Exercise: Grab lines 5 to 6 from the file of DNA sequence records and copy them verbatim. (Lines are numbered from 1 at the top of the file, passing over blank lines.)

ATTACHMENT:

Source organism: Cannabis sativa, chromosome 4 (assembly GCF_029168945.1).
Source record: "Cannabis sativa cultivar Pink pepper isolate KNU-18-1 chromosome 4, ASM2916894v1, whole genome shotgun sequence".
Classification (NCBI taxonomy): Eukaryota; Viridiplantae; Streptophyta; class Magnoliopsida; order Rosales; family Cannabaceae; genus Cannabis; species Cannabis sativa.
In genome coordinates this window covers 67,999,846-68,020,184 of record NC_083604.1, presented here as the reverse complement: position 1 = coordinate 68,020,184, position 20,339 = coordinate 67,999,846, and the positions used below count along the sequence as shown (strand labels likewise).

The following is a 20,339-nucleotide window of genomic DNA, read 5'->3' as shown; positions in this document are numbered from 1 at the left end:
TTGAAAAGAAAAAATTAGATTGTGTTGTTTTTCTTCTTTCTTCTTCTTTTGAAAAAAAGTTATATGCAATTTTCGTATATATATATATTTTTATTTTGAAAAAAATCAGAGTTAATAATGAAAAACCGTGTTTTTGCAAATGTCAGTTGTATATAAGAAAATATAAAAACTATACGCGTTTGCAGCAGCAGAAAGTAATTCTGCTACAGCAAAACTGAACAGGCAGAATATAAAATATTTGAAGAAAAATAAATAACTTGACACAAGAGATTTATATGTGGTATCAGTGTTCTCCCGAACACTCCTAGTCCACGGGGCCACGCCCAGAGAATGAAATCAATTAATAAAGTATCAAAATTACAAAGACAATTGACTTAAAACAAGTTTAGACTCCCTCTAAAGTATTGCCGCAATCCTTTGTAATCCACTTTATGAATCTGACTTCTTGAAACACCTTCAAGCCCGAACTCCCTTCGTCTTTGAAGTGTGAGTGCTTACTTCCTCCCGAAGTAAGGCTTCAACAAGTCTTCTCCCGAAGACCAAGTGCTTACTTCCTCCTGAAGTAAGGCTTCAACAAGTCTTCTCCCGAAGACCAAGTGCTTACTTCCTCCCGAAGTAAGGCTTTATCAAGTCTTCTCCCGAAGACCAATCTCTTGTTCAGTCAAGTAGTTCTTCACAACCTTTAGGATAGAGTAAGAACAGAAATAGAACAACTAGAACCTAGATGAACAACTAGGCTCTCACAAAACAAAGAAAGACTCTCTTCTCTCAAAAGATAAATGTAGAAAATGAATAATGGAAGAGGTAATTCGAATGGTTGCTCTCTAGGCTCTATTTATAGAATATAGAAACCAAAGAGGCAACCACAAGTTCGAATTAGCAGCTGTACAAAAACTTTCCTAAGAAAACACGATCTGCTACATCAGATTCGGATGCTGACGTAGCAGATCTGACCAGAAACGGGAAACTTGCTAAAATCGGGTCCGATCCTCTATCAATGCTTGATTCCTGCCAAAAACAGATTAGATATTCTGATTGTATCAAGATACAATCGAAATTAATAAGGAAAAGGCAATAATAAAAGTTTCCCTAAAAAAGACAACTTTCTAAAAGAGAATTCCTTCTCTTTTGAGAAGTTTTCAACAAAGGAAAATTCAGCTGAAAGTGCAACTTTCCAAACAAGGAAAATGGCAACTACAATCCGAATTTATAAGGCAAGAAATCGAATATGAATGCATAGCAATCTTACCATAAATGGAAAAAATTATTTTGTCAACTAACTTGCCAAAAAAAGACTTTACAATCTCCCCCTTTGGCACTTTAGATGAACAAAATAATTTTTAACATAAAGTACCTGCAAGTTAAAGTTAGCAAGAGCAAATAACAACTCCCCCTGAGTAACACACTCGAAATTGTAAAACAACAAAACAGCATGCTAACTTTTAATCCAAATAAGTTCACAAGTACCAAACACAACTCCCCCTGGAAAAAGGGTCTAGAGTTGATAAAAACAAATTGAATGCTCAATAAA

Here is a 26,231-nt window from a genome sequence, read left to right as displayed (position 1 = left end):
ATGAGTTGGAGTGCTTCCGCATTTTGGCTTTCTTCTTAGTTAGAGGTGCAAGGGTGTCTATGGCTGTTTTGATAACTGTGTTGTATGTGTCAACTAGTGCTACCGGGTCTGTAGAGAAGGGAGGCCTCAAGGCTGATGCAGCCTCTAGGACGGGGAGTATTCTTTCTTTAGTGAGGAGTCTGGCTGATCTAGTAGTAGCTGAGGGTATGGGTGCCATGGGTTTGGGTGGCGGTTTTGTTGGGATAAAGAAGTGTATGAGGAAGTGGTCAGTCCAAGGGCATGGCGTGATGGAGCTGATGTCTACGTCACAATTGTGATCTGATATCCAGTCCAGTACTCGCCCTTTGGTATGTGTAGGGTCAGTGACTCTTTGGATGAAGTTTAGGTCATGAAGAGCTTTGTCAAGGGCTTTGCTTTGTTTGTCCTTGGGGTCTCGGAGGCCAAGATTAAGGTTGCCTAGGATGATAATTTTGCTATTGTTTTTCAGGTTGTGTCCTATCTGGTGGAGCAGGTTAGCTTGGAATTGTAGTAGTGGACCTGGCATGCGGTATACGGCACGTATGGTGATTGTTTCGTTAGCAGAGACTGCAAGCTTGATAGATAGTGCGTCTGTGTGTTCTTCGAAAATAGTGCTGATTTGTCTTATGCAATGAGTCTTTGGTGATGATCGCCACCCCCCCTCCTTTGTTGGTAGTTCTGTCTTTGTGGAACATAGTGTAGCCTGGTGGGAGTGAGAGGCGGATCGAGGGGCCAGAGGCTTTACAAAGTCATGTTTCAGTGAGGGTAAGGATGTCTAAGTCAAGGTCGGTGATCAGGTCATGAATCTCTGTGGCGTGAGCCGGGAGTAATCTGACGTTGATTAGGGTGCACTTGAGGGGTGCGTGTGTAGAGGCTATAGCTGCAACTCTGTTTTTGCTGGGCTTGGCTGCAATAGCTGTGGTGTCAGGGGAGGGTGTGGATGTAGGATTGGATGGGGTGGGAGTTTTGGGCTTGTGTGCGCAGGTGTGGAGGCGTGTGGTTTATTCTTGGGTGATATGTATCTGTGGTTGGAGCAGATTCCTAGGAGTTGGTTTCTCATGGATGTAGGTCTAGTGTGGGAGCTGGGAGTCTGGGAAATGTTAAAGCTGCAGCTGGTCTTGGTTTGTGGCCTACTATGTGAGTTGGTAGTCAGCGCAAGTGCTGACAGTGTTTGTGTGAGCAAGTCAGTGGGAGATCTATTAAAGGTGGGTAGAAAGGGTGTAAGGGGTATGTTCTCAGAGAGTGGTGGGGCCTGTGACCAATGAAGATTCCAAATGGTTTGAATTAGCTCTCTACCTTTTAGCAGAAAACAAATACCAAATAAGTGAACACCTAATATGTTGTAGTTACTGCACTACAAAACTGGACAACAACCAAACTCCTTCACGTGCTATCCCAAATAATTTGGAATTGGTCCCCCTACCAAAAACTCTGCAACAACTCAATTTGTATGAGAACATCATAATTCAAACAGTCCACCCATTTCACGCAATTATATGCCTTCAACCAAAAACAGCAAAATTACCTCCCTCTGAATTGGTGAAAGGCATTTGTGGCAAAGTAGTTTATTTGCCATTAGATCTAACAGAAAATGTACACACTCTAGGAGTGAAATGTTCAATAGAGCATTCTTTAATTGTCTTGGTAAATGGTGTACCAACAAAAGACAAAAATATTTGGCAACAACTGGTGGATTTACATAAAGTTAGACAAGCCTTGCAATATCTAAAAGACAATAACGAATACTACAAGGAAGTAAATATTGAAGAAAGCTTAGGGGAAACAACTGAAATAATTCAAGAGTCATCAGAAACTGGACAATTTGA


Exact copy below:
The following is a 20,339-nucleotide window of genomic DNA, read 5'->3' as shown; positions in this document are numbered from 1 at the left end:
TTGAAAAGAAAAAATTAGATTGTGTTGTTTTTCTTCTTTCTTCTTCTTTTGAAAAAAAGTTATATGCAATTTTCGTATATATATATATTTTTATTTTGAAAAAAATCAGAGTTAATAATGAAAAACCGTGTTTTTGCAAATGTCAGTTGTATATAAGAAAATATAAAAACTATACGCGTTTGCAGCAGCAGAAAGTAATTCTGCTACAGCAAAACTGAACAGGCAGAATATAAAATATTTGAAGAAAAATAAATAACTTGACACAAGAGATTTATATGTGGTATCAGTGTTCTCCCGAACACTCCTAGTCCACGGGGCCACGCCCAGAGAATGAAATCAATTAATAAAGTATCAAAATTACAAAGACAATTGACTTAAAACAAGTTTAGACTCCCTCTAAAGTATTGCCGCAATCCTTTGTAATCCACTTTATGAATCTGACTTCTTGAAACACCTTCAAGCCCGAACTCCCTTCGTCTTTGAAGTGTGAGTGCTTACTTCCTCCCGAAGTAAGGCTTCAACAAGTCTTCTCCCGAAGACCAAGTGCTTACTTCCTCCTGAAGTAAGGCTTCAACAAGTCTTCTCCCGAAGACCAAGTGCTTACTTCCTCCCGAAGTAAGGCTTTATCAAGTCTTCTCCCGAAGACCAATCTCTTGTTCAGTCAAGTAGTTCTTCACAACCTTTAGGATAGAGTAAGAACAGAAATAGAACAACTAGAACCTAGATGAACAACTAGGCTCTCACAAAACAAAGAAAGACTCTCTTCTCTCAAAAGATAAATGTAGAAAATGAATAATGGAAGAGGTAATTCGAATGGTTGCTCTCTAGGCTCTATTTATAGAATATAGAAACCAAAGAGGCAACCACAAGTTCGAATTAGCAGCTGTACAAAAACTTTCCTAAGAAAACACGATCTGCTACATCAGATTCGGATGCTGACGTAGCAGATCTGACCAGAAACGGGAAACTTGCTAAAATCGGGTCCGATCCTCTATCAATGCTTGATTCCTGCCAAAAACAGATTAGATATTCTGATTGTATCAAGATACAATCGAAATTAATAAGGAAAAGGCAATAATAAAAGTTTCCCTAAAAAAGACAACTTTCTAAAAGAGAATTCCTTCTCTTTTGAGAAGTTTTCAACAAAGGAAAATTCAGCTGAAAGTGCAACTTTCCAAACAAGGAAAATGGCAACTACAATCCGAATTTATAAGGCAAGAAATCGAATATGAATGCATAGCAATCTTACCATAAATGGAAAAAATTATTTTGTCAACTAACTTGCCAAAAAAAGACTTTACAATCTCCCCCTTTGGCACTTTAGATGAACAAAATAATTTTTAACATAAAGTACCTGCAAGTTAAAGTTAGCAAGAGCAAATAACAACTCCCCCTGAGTAACACACTCGAAATTGTAAAACAACAAAACAGCATGCTAACTTTTAATCCAAATAAGTTCACAAGTACCAAACACAACTCCCCCTGGAAAAAGGGTCTAGAGTTGATAAAAACAAATTGAATGCTCAATAAA